Largest Ever Magecart Campaign Hits 2000 E-Stores
Around 2000 e-commerce stores running the popular Magento software were attacked over the weekend, in the largest recorded campaign of its kind, according to researchers.
Sansec’s Threat Research Team warned that the 1904 Magecart attacks it detected targeted e-stores running the now out-of-date Magento version 1. A total of 10 stores were infected on Friday, followed by 1058 on Saturday, 603 on Sunday and 233 on Monday, it said.
The security firm estimates that tens of thousands of customers unwittingly had their payment details stolen over the weekend in the attacks.
“This automated campaign is by far the largest one that Sansec has identified since it started monitoring in 2015. The previous record was 962 hacked stores in a single day in July last year,” it added.
“The massive scope of this weekend’s incident illustrates increased sophistication and profitability of web skimming. Criminals have been increasingly automating their hacking operations to run web skimming schemes on as a many stores as possible.”
Sansec suggested that, as many of the sites had no previous history of security incidents, the attackers may have found a new way to compromise their servers — potentially exploiting a zero-day in Magento 1 that was advertised online.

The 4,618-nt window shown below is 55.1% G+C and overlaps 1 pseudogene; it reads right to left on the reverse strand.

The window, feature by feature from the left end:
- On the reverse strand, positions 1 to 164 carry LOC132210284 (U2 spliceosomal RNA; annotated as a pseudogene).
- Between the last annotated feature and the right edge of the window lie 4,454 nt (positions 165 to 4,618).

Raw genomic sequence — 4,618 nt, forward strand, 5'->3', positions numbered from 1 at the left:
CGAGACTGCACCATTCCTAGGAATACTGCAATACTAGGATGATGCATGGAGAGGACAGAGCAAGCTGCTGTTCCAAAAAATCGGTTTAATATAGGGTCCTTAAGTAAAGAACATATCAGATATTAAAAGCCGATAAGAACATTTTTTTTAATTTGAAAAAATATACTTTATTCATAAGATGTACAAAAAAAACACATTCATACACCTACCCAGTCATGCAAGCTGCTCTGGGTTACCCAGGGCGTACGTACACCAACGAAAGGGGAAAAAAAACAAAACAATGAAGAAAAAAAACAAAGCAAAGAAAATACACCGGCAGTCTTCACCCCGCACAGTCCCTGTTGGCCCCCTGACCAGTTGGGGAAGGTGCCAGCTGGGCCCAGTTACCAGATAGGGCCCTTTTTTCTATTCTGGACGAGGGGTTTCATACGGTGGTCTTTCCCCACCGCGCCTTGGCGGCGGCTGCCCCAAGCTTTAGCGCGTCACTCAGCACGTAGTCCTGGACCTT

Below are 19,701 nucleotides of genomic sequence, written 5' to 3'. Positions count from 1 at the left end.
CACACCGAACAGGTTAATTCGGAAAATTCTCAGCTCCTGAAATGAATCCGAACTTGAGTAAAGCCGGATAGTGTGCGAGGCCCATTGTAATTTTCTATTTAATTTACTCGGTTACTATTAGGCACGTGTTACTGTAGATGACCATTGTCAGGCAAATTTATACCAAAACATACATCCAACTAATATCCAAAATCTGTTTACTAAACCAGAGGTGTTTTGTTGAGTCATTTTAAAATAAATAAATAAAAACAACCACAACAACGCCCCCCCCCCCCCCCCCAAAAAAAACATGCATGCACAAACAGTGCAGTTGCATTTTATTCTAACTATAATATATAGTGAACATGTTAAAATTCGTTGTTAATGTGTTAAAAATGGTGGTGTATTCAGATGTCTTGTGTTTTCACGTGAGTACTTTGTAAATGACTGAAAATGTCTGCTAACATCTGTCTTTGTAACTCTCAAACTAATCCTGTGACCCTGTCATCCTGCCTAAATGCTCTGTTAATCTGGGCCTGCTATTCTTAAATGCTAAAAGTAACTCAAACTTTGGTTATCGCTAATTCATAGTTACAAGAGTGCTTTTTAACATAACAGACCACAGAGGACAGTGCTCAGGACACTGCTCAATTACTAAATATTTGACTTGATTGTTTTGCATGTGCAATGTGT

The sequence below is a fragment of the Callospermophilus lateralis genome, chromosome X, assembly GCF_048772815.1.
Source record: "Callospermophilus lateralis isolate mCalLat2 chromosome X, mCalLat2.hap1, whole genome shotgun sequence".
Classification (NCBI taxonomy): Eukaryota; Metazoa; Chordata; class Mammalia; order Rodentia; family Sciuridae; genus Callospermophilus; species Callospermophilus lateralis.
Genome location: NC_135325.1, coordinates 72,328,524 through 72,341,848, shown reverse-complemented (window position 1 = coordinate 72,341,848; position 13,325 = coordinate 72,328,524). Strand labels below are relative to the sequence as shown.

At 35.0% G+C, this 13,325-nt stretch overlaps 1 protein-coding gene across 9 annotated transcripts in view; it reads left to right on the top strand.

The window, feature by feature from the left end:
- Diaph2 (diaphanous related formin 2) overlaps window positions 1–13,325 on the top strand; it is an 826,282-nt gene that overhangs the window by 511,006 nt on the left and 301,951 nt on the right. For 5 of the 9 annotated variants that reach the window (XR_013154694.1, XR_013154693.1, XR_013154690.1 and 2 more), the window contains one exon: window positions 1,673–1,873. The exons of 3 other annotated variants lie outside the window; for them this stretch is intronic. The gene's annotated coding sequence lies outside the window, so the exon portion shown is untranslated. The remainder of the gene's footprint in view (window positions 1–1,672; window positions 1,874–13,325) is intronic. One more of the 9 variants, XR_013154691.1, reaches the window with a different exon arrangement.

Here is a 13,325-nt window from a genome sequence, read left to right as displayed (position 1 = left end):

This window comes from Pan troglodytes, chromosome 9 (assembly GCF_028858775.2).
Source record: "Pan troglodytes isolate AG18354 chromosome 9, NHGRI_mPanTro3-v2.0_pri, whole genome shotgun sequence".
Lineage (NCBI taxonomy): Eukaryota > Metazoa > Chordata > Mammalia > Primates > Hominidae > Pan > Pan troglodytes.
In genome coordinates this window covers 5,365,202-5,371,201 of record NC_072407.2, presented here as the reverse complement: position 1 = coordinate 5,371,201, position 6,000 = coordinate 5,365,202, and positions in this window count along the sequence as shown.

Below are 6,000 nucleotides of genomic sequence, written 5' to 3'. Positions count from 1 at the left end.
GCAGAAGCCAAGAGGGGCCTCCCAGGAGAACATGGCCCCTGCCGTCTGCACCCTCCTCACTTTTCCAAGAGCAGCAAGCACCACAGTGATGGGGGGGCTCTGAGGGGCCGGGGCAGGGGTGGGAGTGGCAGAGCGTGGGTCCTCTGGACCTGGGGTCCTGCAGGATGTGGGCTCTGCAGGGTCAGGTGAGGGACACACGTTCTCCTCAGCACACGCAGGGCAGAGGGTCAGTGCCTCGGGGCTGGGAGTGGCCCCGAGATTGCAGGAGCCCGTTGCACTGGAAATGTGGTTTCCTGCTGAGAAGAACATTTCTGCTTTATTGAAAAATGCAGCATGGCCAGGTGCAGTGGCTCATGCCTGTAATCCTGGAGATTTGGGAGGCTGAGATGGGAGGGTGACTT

The firm warned that, if this is the case, 95,000 stores could also be exposed to the exploit, as they’re running Magento 1 and no more patches are being produced by developer Adobe.
“Official PCI requirements are to use a malware and vulnerability scanner on the server, such as Sansec’s eComscan,” it said. “Sansec also recommends to subscribe to alternative Magento 1 patch support, such as provided by Mage One.”
Back in June, Sansec spotted a spate of new Magecart infections on e-commerce sites like Claire’s. It’s possible that those groups behind these digital skimming attacks feel there are rich pickings to be had as shoppers under lockdown flood online stores and IT teams struggle to support business-critical infrastructure, leaving security gaps to exploit.